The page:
Mega-constellations consisting of tens, hundreds and even thousands of satellites in non-geostationary orbits (NGSOs) are now being proposed to bring affordable broadband and other services to the world. However, investors in and operators of such constellations must clear multiple hurdles before getting their hardware off the ground, including rounds of technical reviews, securing financing and gaining regulatory approvals.
“Right now, it seems that everyone from private industry to the national security sector to high school engineering programs wants to get more into space,” said Dr. Grant Cates, lead author on the study. “This paper explores what could happen with far greater launch demand and what might be done to mitigate risks and negative impacts.”
Even after receiving orbital and spectrum licenses, these proposed mega constellations risk significant delays because they must be deployed within a defined period and failure to do so has onerous consequences.
“A proposed constellation of 100 satellites that manages to launch only 40 by a given regulatory milestone might have to start the licensing process for the remaining 60 satellites all over again,” explained Cates. “This becomes a significant investment risk, especially for startup companies that may have limited early revenues and small capital reserves.”
Once regulatory approvals have been met, constellation operators may still face a shortfall of launch vehicles, satellites and ground systems or launch site processing issues, cancellations and flight anomalies.
The paper also offers ideas for better understanding prospects for delays, such as analysis of historical delay data coupled with event simulation, which can help operators and investors understand, plan for, and ideally mitigate these potential delays. Delay risk can be mitigated by actions such as adding launch processing infrastructure, increasing workforces, using overtime judiciously, and having ample schedule margin, as well as potentially policy and rule changes to facilitate government relief for those actors not directly responsible for delays.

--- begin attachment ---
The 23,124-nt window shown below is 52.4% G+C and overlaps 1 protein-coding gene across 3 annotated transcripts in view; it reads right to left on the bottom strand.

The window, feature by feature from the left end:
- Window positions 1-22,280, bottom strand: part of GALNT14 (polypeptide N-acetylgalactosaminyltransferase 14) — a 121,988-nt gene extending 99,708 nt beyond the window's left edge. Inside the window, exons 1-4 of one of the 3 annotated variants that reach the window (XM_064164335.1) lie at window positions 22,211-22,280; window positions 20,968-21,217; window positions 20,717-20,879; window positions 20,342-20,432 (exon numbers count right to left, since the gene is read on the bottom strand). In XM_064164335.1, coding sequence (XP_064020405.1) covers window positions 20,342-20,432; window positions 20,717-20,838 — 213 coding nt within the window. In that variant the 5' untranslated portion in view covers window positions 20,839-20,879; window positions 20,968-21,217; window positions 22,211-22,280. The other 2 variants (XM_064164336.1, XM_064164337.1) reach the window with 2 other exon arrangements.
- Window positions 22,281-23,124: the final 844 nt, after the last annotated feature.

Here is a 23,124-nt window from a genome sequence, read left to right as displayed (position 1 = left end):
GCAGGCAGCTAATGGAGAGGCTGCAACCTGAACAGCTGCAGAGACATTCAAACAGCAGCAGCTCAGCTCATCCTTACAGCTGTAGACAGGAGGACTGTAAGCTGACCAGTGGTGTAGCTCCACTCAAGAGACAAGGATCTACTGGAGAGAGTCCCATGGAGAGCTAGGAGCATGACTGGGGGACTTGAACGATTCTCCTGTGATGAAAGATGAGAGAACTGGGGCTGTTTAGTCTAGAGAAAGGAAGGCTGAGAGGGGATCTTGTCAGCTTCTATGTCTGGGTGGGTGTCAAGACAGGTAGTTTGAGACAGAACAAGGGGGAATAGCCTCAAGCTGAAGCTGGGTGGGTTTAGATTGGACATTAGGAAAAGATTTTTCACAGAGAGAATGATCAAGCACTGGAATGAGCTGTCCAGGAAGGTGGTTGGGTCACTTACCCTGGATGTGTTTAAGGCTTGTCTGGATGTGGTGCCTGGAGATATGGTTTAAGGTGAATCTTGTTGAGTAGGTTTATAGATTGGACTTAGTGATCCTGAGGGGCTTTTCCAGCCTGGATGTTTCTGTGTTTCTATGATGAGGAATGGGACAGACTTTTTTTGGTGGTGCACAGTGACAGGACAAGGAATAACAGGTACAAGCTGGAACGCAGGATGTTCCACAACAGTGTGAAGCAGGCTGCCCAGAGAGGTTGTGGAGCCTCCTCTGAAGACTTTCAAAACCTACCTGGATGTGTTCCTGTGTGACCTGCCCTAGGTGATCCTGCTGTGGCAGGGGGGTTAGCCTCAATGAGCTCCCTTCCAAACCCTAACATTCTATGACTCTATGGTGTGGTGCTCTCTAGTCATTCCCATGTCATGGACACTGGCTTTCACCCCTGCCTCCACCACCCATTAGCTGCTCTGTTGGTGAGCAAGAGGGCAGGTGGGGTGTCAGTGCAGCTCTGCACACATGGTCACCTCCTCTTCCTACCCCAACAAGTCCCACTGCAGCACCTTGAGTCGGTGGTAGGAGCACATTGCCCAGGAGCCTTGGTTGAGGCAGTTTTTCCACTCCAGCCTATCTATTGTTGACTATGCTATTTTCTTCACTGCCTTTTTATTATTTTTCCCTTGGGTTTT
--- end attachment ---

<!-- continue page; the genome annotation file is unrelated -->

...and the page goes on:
“This is an exciting time for space launch. All the new players in an increasingly crowded and democratized space environment create new demand for launches. If demand for launches approaches current capacity limits, the risk of cascading delays will grow,” said Dr. Jamie Morin, vice president of Aerospace and executive director of the CSPS. “Investors, government agencies, and other space stakeholders who rely on launch services will want to understand those risks and how to communicate them, and this paper provides a framework for that.”
To learn more, download Launch Uncertainty: Implications for Large Constellations at www.aerospace.org/policy.
About The Aerospace Corporation
The Aerospace Corporation is a national nonprofit corporation that operates a federally funded research and development center and has more than 4,200 employees. With major locations in El Segundo, California; Albuquerque, New Mexico; Colorado Springs, Colorado; and the Washington, D.C. region, Aerospace addresses complex problems across the space enterprise and other areas of national and international significance through agility, innovation, and objective technical leadership. For more information, visit www.aerospace.org. Follow us on Twitter: @AerospaceCorp.